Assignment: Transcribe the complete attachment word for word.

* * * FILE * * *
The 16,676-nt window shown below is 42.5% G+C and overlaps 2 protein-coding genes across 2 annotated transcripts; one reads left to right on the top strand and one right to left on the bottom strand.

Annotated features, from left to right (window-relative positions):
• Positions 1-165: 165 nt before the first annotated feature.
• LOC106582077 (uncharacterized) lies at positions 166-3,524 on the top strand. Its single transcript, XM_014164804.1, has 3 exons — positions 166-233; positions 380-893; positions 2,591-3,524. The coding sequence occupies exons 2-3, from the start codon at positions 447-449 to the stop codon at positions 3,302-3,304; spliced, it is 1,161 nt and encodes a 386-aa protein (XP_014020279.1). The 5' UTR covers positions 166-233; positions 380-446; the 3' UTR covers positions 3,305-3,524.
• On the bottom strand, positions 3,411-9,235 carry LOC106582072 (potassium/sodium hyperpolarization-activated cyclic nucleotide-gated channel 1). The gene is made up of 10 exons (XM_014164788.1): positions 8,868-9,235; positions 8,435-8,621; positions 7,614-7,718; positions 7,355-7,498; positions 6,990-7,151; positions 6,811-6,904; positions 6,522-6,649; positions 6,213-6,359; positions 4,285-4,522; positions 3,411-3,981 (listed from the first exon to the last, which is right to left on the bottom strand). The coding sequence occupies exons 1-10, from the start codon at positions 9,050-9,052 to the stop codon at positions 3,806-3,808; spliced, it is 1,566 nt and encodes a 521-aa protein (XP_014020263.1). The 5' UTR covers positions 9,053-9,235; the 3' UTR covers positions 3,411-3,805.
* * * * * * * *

The 16,676-nt window shown below is 42.5% G+C and overlaps 2 protein-coding genes across 2 annotated transcripts; one reads left to right on the top strand and one right to left on the bottom strand.

Annotated features, from left to right (window-relative positions):
• Positions 1-165: 165 nt before the first annotated feature.
• LOC106582077 (uncharacterized) lies at positions 166-3,524 on the top strand. Its single transcript, XM_014164804.1, has 3 exons — positions 166-233; positions 380-893; positions 2,591-3,524. The coding sequence occupies exons 2-3, from the start codon at positions 447-449 to the stop codon at positions 3,302-3,304; spliced, it is 1,161 nt and encodes a 386-aa protein (XP_014020279.1). The 5' UTR covers positions 166-233; positions 380-446; the 3' UTR covers positions 3,305-3,524.
• On the bottom strand, positions 3,411-9,235 carry LOC106582072 (potassium/sodium hyperpolarization-activated cyclic nucleotide-gated channel 1). The gene is made up of 10 exons (XM_014164788.1): positions 8,868-9,235; positions 8,435-8,621; positions 7,614-7,718; positions 7,355-7,498; positions 6,990-7,151; positions 6,811-6,904; positions 6,522-6,649; positions 6,213-6,359; positions 4,285-4,522; positions 3,411-3,981 (listed from the first exon to the last, which is right to left on the bottom strand). The coding sequence occupies exons 1-10, from the start codon at positions 9,050-9,052 to the stop codon at positions 3,806-3,808; spliced, it is 1,566 nt and encodes a 521-aa protein (XP_014020263.1). The 5' UTR covers positions 9,053-9,235; the 3' UTR covers positions 3,411-3,805.